Tobias: Well, there's only one point of view character, which is Anika. One of the things I wanted to show was that she came from Nigeria, one with the scars of modern day Nigeria, but that after the forty or so years that have passed, one that has participated in the same transformations that seem to be going on in many African nations right now, which is a burst of GDP growth, a fall in number of births per woman. Africa is one of the more ignored growth areas during this current recessions.
I often show Westerners pictures of an East African skyscraper skyline, and ask them where they think it is, and they're always shocked when I say Africa. Africa has skyscrapers. It has a rapidly building middle class in some areas. Sometimes tipping points are hit and things change rapidly, like India or China's rise. So trying to depict that in a few brushes led to a lot me second-guessing how readers would interpret what I drew. It isn't a big piece of the novel, but the idea that Lago was a world city was important, even if I hinted that other parts of Africa were still having some issues.
TQ: Without giving anything away, what is/are your favorite scene(s) in Arctic Rising?
Tobias: My favorite scenes take place on Roo's little live aboard catamaran yacht. I want to live on it. I actually used a catamaran I found online that I just adored and used it as a reference. I grew up on a yacht in the Caribbean, so I became very homesick, but loved writing it.
TQ: What's next?
Tobias: My novel Apocalypse Ocean is being written directly for fans of the Xenowealth series, if you're interested in seeing some far future science fiction adventure, there are details on how to pre-order the book on my website!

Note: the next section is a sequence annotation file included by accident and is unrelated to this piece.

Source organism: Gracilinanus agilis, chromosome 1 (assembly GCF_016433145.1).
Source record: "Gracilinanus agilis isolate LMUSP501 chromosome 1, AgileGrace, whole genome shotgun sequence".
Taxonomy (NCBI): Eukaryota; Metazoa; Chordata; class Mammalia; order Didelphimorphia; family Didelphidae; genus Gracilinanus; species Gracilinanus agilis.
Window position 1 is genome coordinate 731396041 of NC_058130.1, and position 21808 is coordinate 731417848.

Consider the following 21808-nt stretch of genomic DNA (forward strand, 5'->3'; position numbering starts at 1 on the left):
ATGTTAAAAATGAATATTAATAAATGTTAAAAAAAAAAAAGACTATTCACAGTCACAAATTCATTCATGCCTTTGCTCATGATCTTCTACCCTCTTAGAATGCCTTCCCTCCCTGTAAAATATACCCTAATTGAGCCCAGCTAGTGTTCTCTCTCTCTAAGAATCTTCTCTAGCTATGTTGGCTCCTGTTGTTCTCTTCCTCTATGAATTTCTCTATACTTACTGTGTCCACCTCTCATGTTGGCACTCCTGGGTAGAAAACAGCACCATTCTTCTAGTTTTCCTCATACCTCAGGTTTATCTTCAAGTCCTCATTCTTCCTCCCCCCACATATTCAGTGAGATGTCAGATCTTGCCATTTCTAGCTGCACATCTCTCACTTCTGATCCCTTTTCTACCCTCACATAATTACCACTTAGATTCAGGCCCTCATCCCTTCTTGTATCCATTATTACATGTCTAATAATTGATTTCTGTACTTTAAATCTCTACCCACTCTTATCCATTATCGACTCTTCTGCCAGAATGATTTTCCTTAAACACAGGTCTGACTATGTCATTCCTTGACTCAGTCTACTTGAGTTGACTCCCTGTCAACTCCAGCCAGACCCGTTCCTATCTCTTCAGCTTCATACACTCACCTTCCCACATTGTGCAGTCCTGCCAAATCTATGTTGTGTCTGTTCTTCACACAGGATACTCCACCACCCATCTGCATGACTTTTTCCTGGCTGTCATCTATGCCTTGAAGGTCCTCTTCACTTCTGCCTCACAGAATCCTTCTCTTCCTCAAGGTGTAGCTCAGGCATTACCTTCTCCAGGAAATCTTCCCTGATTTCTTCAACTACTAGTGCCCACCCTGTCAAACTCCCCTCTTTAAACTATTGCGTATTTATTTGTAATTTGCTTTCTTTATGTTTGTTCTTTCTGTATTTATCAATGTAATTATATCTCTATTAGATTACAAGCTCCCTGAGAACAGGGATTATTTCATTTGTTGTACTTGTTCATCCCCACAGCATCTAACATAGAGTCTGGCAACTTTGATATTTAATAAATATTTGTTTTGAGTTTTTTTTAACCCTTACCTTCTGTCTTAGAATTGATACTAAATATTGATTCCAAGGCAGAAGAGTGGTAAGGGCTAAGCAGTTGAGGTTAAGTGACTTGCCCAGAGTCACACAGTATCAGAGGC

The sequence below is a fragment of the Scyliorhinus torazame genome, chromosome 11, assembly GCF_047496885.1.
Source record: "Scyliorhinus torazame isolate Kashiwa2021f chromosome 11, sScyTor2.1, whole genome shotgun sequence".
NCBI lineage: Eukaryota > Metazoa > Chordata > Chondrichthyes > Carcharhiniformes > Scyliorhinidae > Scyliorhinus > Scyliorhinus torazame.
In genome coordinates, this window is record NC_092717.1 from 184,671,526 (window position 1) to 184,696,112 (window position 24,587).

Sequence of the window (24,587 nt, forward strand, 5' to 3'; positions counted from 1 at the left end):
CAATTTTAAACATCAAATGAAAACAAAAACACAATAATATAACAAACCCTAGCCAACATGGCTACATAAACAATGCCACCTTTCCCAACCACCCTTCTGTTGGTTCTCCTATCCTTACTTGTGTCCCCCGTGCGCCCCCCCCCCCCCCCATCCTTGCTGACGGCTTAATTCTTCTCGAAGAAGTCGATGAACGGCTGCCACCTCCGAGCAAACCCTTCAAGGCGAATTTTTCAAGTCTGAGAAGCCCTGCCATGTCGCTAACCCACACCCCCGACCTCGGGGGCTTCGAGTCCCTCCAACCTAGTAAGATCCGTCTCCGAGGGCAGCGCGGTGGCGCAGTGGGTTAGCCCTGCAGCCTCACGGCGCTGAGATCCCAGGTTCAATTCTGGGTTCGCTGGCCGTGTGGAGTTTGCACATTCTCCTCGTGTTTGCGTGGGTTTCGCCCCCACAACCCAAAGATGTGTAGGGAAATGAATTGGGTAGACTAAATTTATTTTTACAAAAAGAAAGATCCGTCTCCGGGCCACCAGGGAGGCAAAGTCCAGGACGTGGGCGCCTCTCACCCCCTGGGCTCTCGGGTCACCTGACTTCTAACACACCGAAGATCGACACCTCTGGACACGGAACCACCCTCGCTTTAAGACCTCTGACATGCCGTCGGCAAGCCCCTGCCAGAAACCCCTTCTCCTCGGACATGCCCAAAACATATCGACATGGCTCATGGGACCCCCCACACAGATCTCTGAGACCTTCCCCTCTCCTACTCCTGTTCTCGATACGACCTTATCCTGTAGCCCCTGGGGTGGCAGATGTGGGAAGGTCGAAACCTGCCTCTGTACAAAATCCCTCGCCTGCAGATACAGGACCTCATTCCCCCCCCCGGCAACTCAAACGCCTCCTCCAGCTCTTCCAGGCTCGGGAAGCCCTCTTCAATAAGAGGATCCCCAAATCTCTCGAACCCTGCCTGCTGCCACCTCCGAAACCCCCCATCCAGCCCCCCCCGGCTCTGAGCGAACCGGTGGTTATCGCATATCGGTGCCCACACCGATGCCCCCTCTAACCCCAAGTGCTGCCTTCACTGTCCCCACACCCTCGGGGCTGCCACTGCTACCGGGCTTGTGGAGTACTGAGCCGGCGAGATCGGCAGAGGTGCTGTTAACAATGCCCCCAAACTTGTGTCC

TQ: Thank you for joining us at The Qwillery.
Tobias: Thanks for having me over!
About Arctic Rising
Arctic RisingTor Books, February 28, 2012
Hardcover, 304 pages
Global warming has transformed the Earth, and it's about to get even hotter. The Arctic Ice Cap has all but melted, and the international community is racing desperately to claim the massive amounts of oil beneath the newly accessible ocean.
Enter the Gaia Corporation. Its two founders have come up with a plan to roll back global warming. Thousands of tiny mirrors floating in the air can create a giant sunshade, capable of redirecting heat and cooling the earth's surface. They plan to terraform Earth to save it from itself—but in doing so, they have created a superweapon the likes of which the world has never seen.
Anika Duncan is an airship pilot for the underfunded United Nations Polar Guard. She’s intent on capturing a smuggled nuclear weapon that has made it into the Polar Circle and bringing the smugglers to justice.
Anika finds herself caught up in a plot by a cabal of military agencies and corporations who want Gaia Corporation stopped. But when Gaia Corp loses control of their superweapon, it will be Anika who has to decide the future of the world. The nuclear weapon she has risked her life to find is the only thing that can stop the floating sunshade after it falls into the wrong hands.
|Photo by Jan Hilty|